Possible Classroom Concepts: Science – Shadows, Recycling
Possible Art Concepts: Art History –Lotte Reineger, Kumi Yamashita, Tim Noble and Sue Webster, Vincent Bal
Elements of Art – Line (contour Line), Shape, Form Media – Collage, Paper Sculpture
Do you teach a shadow unit? If so, do I have some ideas for you.
Last week I visited “Black-out Silhouettes: Then and Now” at the National Portrait Gallery in Washington, DC. You can find an informative video about this show here. Now, this is not the first time I’ve talked about silhouettes. I blogged about Lotte Reineger, who made the first feature length animated film (and all with silhouettes). The post can be found here. The black-out show has many examples of silhouettes from the past. Silhouettes became popular in the 1800s as a more affordable alternative than oil painted portraits. A silhouette is a contour outline of a person’s profile which is cut from black paper and glued onto another piece of paper (Glueing one paper onto another is also known as a collage.).
With the invention of the Physiognotrace machine, shown above, silhouettes became even more accessible and popular.
The thing that most excited me about this show was one of the contemporary artists working with silhouettes and shadows, Kumi Yamashita.
As seen above, she will arrange everyday objects, (ie – blocks and 3D letters or numbers) and shine a light across them to form a shadow of a portrait. Yamashita will also manipulate the edge of what looks like a sheet of paper (is actually resin) to form a shadow portrait. Look here to see some close up examples.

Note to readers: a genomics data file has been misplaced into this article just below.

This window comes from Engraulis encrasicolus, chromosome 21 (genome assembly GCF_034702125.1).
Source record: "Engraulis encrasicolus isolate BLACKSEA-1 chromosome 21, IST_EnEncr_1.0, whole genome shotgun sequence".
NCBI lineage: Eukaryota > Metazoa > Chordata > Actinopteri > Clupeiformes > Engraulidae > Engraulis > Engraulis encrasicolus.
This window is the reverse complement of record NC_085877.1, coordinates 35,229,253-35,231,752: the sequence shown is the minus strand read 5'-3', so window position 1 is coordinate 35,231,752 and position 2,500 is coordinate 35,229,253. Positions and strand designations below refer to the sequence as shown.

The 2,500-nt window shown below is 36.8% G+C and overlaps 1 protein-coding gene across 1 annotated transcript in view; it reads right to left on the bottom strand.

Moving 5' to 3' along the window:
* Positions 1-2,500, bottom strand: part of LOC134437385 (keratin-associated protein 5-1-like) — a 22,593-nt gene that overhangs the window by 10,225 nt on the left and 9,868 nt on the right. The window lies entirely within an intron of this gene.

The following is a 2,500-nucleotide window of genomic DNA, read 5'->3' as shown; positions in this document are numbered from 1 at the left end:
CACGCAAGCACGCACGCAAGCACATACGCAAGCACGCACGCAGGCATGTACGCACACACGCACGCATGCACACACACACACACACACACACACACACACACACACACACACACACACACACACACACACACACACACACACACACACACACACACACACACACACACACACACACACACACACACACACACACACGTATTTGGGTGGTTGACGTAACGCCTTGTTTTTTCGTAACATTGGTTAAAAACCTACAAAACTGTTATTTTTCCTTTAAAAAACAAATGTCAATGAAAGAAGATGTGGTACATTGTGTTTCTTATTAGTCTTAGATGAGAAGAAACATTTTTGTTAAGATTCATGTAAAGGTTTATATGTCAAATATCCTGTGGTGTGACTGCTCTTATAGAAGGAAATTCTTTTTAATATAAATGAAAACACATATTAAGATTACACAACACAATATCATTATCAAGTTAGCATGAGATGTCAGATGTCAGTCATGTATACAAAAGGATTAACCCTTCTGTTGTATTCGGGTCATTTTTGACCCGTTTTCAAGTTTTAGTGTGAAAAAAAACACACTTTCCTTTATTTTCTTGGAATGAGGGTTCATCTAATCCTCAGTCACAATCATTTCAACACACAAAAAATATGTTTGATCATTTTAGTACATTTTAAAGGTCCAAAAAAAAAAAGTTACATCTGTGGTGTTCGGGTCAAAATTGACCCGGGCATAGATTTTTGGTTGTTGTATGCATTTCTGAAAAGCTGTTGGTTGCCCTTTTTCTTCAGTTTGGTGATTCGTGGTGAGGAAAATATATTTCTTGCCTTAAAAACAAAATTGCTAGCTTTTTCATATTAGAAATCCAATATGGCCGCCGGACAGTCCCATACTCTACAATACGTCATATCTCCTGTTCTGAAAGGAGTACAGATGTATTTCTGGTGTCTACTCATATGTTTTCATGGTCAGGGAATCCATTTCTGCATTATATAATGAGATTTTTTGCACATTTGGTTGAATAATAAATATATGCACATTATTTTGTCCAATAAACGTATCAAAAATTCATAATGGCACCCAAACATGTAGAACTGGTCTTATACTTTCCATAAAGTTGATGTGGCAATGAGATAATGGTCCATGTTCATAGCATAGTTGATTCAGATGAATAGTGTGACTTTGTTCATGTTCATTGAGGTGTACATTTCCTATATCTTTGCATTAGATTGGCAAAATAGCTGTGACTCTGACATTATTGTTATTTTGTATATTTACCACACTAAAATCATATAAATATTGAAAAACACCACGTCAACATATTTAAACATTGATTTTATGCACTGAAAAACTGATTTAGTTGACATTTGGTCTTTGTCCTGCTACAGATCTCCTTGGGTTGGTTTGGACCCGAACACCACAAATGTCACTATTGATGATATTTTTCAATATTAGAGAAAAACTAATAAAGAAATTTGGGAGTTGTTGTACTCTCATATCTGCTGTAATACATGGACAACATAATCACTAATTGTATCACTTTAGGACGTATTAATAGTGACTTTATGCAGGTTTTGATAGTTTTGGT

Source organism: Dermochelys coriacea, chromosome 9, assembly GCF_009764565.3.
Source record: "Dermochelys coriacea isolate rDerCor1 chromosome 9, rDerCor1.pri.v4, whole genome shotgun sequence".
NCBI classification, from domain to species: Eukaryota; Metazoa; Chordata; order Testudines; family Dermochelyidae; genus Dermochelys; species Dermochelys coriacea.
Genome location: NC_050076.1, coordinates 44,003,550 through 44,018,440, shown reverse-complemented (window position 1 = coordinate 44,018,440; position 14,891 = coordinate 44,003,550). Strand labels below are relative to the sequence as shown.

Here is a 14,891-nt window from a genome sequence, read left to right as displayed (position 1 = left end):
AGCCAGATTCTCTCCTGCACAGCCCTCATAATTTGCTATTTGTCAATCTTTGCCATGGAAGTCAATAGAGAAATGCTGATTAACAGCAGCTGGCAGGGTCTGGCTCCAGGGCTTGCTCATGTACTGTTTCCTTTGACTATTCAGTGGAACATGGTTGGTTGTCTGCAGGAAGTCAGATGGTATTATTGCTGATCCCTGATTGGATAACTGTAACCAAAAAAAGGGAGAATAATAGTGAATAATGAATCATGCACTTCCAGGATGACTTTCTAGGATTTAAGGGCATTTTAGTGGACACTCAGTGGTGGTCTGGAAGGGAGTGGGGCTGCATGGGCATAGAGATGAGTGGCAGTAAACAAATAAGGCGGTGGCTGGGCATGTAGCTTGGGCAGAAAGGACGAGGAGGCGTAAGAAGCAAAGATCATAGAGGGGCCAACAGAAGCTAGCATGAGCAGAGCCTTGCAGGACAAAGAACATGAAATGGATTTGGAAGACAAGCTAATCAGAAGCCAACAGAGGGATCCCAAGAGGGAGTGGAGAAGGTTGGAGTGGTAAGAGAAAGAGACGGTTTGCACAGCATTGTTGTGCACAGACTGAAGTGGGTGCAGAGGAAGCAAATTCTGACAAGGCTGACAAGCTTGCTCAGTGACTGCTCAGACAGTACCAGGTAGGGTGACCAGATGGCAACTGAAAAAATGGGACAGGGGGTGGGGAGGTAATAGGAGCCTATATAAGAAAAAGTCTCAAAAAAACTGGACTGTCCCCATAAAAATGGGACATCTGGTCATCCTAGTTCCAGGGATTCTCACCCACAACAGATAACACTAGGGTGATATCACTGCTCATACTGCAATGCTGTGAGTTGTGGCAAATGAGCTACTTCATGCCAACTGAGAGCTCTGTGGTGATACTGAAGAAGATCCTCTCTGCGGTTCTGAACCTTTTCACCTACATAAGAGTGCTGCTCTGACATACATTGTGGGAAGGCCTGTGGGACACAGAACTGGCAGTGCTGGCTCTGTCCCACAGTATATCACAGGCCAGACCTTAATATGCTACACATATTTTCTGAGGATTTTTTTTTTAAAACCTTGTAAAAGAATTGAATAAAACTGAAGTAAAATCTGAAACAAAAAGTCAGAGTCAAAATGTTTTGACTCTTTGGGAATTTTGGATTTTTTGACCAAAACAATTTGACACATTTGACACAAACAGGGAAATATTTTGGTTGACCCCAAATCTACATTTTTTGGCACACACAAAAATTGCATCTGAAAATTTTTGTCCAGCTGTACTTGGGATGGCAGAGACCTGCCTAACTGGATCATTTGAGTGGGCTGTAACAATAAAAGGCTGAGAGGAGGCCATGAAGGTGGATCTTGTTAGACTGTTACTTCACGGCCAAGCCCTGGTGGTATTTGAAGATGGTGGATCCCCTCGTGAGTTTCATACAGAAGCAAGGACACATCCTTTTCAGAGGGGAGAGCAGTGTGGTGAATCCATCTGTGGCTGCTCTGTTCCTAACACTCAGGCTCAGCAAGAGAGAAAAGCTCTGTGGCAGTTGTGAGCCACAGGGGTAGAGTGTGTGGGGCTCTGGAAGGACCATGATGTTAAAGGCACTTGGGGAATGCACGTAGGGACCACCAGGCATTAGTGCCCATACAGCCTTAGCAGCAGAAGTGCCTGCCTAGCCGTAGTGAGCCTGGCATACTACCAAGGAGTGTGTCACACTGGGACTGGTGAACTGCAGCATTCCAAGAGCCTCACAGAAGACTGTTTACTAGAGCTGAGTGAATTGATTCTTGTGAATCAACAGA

After seeing Kumi’s work, I was reminded of a pair of recycling artists, Tim Noble and Sue Webster, who use rubbish or trash to create silhouettes. Most of their work is inappropriate for students to see, but I did find two you could show in your classroom. “Real life is Rubbish” can be found here. And, “Sunset Over Manhattan” can be found here.
While researching projects to go along with this post, I ran across a blogger named “petit loulou” who already did all the work for me. You can find her wonderful post here. I love how she shows several shadow art ideas and found even more contemporary shadow artists. Tracing cast shadows can be good practice for eye hand coordination. Drawing shadows of everyday objects, figuring out what they look like and drawing in the details, like Vincent Bal does, would allow your students to show their creative side. Intermediate students could try their hand at arranging objects, ala Yamashita, to form some monster silhouettes. For a recycling unit, try arranging some recycling objects, like Noble and Webster.
Kumi also did an exclamation point whose shadow became a question mark . This reminded me of a recent post by Cassie Stephens on paper strip sculptures. The “Question Mark” sculpture was basically made up of strips. I was thinking, what kind of shadows could students produce with paper strip sculptures?
Hopefully, this post has provided you with some new ways of approaching a shadow unit. Has it sparked even more ideas for you? I’d love to hear if they did. Simply click on the post’s title and scroll down to the comment section. If you like what you’ve seen here, please feel free to toss me a “like” or better still become a follower.
Thanks so much for reading. Hope you’ll stop by again real soon!